a book of the New Testament, a letter from the Apostle Paul to the Christians of Galatia: abbrev. Gal or Ga
plural nounused with a sing. verb
- plural form of Galatian
- He had previously written his commentaries on the epistles to the Galatians (1865), Philippians (1868) and Colossians (1875), the notes to which were distinguished by sound judgment and enriched from his large store of patristic and classical learning.
- But it can be shown to be no more so than that of Galatians (Zahn, Einleitung, i.
- The other class of mercenaries were Gauls, and from the time of the Gallic invasion of Asia Minor in 279 Gauls or Galatians were a regular constituent in all armies.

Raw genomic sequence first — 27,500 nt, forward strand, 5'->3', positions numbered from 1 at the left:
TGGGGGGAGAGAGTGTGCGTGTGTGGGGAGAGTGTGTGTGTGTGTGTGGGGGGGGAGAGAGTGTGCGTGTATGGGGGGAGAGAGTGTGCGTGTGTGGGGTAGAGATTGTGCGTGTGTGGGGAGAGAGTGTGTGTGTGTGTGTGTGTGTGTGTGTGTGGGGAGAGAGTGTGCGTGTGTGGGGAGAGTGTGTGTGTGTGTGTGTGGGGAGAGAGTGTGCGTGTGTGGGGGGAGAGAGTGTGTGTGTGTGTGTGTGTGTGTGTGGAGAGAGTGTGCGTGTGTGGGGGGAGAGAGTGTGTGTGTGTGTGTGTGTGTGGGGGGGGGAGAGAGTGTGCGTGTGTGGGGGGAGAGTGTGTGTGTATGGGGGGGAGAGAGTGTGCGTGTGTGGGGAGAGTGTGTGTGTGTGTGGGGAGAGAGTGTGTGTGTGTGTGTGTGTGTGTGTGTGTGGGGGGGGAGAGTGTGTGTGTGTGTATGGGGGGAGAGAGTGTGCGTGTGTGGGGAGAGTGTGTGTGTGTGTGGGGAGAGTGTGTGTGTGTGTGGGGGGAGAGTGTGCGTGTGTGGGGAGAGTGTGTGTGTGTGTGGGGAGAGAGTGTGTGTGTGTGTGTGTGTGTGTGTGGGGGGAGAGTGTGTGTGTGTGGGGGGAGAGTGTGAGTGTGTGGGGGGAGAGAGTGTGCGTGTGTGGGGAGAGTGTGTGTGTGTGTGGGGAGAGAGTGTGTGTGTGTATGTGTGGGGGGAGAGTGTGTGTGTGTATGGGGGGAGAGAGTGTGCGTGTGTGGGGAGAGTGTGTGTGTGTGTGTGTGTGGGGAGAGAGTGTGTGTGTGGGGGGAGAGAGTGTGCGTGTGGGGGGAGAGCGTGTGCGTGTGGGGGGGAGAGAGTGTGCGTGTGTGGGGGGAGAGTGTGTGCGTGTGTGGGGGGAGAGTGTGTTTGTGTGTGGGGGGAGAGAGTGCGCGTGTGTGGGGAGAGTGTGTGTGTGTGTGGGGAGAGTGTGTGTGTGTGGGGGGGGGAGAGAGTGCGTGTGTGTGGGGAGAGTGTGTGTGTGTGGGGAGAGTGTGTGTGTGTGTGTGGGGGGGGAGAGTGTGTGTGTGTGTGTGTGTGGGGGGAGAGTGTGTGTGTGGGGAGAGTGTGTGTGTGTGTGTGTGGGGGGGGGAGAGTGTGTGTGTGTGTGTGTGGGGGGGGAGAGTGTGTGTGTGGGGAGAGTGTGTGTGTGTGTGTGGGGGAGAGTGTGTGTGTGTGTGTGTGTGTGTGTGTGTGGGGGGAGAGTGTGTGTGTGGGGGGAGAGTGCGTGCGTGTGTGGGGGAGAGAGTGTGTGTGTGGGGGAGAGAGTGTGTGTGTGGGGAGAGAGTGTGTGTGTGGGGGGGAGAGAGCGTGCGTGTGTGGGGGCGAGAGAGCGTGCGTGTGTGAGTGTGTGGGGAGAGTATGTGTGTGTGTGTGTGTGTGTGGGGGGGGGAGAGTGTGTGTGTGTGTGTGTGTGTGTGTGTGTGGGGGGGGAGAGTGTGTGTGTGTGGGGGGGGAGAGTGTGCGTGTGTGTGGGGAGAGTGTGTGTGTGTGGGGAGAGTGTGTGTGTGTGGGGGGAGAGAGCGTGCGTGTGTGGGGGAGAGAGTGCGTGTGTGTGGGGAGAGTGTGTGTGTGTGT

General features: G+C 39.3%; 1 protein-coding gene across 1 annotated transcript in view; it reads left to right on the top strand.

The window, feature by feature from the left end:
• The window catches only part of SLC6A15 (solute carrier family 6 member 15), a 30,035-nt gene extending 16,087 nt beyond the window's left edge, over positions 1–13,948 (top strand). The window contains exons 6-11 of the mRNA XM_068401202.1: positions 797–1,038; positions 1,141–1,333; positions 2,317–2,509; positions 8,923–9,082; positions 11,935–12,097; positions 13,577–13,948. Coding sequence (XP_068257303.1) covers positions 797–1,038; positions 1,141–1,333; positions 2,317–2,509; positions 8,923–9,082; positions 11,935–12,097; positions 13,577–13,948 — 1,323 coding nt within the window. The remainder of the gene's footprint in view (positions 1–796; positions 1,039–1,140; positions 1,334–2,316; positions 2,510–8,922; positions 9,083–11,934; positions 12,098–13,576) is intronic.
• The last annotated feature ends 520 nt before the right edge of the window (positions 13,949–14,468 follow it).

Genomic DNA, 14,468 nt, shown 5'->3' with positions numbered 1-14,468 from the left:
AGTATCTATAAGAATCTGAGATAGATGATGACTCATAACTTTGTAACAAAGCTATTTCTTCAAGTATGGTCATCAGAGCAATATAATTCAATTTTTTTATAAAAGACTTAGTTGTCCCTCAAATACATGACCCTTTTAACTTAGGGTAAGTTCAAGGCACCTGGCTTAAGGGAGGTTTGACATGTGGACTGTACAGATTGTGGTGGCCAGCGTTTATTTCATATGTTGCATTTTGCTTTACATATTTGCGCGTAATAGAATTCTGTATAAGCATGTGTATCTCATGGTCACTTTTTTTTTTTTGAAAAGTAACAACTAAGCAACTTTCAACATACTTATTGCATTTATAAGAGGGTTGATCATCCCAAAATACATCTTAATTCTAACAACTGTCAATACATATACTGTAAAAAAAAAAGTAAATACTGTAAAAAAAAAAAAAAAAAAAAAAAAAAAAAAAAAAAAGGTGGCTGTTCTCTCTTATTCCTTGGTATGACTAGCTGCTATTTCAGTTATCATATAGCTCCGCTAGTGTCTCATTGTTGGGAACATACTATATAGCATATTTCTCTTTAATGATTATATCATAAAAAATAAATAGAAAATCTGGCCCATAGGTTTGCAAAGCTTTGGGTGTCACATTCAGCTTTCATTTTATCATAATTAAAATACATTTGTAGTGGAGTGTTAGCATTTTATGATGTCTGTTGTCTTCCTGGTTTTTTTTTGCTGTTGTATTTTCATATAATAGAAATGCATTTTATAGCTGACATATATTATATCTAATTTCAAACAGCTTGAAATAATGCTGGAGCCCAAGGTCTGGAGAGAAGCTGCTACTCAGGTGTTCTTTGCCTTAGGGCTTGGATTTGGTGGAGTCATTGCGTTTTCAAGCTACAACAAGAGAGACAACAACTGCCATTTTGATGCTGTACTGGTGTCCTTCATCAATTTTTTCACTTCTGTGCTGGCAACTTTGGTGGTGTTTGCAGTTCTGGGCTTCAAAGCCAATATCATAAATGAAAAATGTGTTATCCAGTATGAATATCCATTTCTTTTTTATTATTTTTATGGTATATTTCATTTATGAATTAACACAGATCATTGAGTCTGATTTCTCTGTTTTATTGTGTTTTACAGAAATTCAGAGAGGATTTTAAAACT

- The prosperity of the city, rudely shaken by the Galatians and the Bithynians, was utterly destroyed in the Mithradatic war.
- P. Migne, Cursus Patrologiae Latinae, viii., include commentaries on Galatians, Ephesians and Philippians; De Trinitate contra Arium; Ad Justinum Manichaeum de Vera Came Christi; and a little tract on "The Evening and the Morning were one day" (the genuineness of the last two is doubtful).